10. The method of claim 5, further comprising positioning Pattern 1 and Pattern 2 to cover a metropolitan area, district, municipality, county, state or nation or other mosaic of geographic areas.

11. The method of claim 10, wherein the area covered is a metropolitan area.

12. The method of any one of claims 5-10, wherein television signals are transmitted through the spot-beams.

13. The method of any one of claims 5-10, wherein communication signals are transmitted through the spot-beams.

14. The method of claim 5, further comprising locating an uplink earth station to communicate with the satellite where the boundaries of three to six spot-beams intersect.

15. A method for satellite TV broadcasting to cover the CONUS, wherein the method comprises configuring one or more satellites to direct spot-beams to cover the CONUS, and wherein the spot-beams covering at least one densely populated area comprises a Pattern 1 and a Pattern 2 that are offset with respect to each other and where the spot-beams in Pattern 1 and Pattern 2 have opposite polarizations; sending TV signals to one or more satellites; and transmitting the TV signals over at least a part of the CONUS.

16. The method of claim 15, wherein Pattern 1 is rotated or translated, or both, with respect to Pattern 2.



The invention concerns the use of geostationary satellite communications with multiple spot-beam satellite antennas serving a multitude of ground-based subscribers. Methods and satellite systems are described that substantially improve the satellite transmission efficiency, increasing the transmission data rate and reducing the cost of satellite transmission.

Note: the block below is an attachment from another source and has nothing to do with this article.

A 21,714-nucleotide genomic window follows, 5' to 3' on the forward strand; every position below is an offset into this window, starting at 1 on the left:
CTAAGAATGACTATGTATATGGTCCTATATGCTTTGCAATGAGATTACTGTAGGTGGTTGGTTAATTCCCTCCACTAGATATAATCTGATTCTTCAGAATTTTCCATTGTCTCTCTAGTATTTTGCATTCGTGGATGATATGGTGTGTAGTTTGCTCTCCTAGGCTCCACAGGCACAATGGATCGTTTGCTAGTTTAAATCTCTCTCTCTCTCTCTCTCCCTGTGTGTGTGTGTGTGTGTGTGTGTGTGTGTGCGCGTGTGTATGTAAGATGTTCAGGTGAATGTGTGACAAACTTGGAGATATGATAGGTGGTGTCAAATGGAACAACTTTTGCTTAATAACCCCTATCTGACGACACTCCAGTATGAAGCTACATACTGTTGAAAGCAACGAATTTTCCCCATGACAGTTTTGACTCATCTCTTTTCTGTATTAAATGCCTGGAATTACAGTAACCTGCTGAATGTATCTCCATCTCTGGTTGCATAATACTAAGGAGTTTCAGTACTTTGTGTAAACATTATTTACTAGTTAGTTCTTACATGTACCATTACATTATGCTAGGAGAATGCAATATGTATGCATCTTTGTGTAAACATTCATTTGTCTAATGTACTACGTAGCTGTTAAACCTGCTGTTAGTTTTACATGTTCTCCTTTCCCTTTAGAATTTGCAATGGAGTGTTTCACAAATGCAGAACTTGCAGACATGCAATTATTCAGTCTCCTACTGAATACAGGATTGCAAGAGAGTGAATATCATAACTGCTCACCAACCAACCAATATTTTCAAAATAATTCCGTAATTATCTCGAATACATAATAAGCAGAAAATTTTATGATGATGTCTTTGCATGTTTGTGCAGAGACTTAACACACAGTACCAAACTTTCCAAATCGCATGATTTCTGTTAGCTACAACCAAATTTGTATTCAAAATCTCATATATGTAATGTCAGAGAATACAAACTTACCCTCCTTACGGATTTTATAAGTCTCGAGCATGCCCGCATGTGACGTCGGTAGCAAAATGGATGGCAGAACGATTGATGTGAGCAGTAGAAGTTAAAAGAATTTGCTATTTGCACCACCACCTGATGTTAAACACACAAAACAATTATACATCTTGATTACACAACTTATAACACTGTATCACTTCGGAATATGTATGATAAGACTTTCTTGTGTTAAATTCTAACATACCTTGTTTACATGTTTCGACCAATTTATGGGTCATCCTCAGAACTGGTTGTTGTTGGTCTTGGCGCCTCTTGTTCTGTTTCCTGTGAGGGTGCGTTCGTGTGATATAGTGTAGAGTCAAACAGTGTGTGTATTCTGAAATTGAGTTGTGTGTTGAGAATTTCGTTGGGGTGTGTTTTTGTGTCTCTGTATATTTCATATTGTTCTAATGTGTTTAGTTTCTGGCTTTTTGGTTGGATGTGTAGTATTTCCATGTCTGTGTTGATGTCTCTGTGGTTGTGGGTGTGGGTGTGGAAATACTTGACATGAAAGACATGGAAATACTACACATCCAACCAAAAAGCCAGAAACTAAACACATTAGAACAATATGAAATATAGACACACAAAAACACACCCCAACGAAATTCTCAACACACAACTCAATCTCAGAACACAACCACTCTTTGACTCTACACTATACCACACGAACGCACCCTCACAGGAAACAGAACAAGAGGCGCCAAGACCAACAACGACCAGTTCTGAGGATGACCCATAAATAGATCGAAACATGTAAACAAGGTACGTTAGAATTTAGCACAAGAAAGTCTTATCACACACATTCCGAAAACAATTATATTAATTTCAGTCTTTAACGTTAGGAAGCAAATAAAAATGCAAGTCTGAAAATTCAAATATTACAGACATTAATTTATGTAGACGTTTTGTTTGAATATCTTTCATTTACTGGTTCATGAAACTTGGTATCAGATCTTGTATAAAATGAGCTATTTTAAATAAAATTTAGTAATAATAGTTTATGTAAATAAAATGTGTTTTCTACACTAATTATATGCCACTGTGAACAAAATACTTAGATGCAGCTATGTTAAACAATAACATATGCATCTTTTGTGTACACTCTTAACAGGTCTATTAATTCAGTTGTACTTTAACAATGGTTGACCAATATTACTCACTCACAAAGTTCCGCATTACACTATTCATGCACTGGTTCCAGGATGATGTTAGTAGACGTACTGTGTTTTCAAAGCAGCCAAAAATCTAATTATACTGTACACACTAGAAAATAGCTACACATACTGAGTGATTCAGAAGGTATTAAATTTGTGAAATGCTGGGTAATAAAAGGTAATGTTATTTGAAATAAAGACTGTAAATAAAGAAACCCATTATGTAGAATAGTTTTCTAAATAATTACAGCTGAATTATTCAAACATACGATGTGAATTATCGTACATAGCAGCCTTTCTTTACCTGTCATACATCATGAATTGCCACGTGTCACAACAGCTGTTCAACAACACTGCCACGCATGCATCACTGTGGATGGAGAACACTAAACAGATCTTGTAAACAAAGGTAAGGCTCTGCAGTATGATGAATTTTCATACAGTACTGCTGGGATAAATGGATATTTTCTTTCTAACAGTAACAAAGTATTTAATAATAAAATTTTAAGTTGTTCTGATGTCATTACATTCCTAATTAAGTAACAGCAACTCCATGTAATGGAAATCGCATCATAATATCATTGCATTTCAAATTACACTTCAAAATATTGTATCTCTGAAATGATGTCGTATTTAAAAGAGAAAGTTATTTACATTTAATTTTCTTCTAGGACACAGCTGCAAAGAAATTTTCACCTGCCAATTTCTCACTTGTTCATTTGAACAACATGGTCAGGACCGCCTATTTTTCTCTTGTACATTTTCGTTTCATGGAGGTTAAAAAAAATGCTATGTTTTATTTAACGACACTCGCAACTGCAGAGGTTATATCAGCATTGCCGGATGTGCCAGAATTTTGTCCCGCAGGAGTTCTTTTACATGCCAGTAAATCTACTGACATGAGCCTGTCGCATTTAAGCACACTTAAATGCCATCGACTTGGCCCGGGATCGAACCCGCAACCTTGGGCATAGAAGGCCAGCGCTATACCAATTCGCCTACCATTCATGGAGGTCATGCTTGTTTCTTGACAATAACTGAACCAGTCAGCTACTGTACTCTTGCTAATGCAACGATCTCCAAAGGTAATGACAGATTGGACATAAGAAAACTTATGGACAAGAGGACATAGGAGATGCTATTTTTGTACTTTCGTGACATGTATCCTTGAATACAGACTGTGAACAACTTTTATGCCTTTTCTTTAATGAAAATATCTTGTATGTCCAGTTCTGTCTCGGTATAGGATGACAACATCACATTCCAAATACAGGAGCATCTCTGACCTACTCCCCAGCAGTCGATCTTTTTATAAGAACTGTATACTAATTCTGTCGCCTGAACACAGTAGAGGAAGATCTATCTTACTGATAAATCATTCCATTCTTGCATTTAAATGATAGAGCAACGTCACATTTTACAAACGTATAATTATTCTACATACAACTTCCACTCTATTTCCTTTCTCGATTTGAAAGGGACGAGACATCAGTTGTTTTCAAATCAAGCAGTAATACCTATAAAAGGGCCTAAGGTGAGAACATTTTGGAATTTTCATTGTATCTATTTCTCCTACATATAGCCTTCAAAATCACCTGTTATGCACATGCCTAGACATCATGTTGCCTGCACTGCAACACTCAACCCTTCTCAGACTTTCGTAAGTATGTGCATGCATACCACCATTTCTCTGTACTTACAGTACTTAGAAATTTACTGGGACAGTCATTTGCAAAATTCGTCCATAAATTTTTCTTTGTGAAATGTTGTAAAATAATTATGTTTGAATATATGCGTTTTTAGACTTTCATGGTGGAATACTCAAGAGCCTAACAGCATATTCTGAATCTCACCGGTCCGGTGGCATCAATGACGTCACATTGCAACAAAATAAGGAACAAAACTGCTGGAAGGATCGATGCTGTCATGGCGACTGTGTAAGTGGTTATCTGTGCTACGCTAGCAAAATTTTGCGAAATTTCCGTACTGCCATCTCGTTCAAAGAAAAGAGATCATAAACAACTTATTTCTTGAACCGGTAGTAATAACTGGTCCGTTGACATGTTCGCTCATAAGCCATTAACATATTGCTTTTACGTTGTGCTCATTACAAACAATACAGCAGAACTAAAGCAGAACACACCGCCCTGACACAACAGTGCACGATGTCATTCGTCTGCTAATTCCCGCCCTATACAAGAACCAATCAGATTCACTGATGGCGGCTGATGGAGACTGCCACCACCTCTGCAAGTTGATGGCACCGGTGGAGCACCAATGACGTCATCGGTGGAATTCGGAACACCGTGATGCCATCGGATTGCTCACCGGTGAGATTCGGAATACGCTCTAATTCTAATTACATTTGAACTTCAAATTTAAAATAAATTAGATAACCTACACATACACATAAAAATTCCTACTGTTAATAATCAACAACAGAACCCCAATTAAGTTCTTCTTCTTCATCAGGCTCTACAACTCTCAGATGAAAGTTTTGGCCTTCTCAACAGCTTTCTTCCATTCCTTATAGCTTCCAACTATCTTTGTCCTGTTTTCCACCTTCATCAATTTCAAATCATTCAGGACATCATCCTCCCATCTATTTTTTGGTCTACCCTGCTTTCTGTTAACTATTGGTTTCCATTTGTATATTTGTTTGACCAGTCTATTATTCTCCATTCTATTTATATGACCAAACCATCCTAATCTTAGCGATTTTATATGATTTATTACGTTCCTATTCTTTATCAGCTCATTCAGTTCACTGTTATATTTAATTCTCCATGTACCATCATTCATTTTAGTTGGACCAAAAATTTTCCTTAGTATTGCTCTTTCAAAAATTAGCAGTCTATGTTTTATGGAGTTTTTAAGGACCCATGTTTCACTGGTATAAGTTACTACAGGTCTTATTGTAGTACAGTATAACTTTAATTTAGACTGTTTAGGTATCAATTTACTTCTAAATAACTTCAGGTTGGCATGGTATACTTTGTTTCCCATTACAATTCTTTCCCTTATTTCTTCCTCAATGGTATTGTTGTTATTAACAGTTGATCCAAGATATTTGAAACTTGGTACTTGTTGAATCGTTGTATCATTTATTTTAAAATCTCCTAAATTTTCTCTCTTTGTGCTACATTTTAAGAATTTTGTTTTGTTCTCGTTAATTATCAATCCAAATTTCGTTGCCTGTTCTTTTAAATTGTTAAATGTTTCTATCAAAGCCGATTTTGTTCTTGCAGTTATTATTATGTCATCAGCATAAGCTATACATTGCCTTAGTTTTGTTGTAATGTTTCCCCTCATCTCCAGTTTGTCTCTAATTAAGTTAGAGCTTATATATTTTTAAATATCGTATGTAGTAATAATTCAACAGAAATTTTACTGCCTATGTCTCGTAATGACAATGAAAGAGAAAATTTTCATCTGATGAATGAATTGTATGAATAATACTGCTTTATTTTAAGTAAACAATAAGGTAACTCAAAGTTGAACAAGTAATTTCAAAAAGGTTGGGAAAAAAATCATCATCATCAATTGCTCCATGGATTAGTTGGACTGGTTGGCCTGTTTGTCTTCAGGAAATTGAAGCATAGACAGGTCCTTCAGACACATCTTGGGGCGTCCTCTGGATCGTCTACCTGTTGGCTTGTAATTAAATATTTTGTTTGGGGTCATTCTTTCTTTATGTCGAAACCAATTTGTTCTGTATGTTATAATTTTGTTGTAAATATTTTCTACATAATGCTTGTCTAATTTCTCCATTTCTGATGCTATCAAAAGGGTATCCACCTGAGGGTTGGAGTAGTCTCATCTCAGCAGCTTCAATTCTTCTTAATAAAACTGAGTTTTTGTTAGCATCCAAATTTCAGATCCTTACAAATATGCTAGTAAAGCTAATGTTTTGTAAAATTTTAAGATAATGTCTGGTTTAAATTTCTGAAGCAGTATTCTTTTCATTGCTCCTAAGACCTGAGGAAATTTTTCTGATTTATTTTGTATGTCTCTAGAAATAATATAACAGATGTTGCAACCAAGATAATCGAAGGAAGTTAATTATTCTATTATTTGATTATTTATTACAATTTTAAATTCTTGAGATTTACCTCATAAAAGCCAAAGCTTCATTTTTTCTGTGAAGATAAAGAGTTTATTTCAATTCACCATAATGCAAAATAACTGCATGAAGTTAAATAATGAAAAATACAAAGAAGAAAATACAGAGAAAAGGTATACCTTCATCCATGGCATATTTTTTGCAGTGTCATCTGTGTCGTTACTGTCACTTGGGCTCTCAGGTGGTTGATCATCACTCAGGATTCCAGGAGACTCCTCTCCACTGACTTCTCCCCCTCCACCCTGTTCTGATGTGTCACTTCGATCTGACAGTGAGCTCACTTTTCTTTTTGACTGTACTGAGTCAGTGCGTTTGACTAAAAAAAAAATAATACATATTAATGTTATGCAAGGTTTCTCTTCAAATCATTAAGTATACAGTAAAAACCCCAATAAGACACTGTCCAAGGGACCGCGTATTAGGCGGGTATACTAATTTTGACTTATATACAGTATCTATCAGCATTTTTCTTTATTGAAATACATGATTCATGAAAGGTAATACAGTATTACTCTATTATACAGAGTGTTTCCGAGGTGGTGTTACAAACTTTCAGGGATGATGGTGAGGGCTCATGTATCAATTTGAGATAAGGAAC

There are a variety of systems and proposals for satellite television and data broadcasting or broadcasting over defined geographic or customer service areas. One proposal employs multiple spot-beam patterns to essentially cover an entire service area. However, there are requirements that complicate the operation of multiple spot-beam systems. One example is the “local-into-local” service, where the satellite operator must collect television broadcast signals from a specific television market area, called a “designated market area” or DMA (as defined by Nielsen Media Research Corp.), uplink these signals to the satellite via an uplink earth station, and then re-transmit these signals only to the subscribers within the original DMA and to no others. There are approximately 215 DMAs in the U.S., corresponding to approximately 1600 television signals. While the area of DMAs generally follow county lines, they are irregular in shape and vary in size. Since the spot-beams are nearly circular or oval in shape and limited in area, covering specific DMAs can become costly and require duplication in signal transmission because any one DMA may not be contained within a single spot-beam. That is, a spot-beam may contain one or more DMAs but it also may contain only parts of one or more DMAs, the remainder of the DMAs lying in adjacent beams. Thus, one or more DMAs may “straddle” two or more spot-beams. To serve a straddled DMA, the same TV signals must be transmitted in both spot-beams, decreasing the efficiency of the satellite and increasing its cost of operation.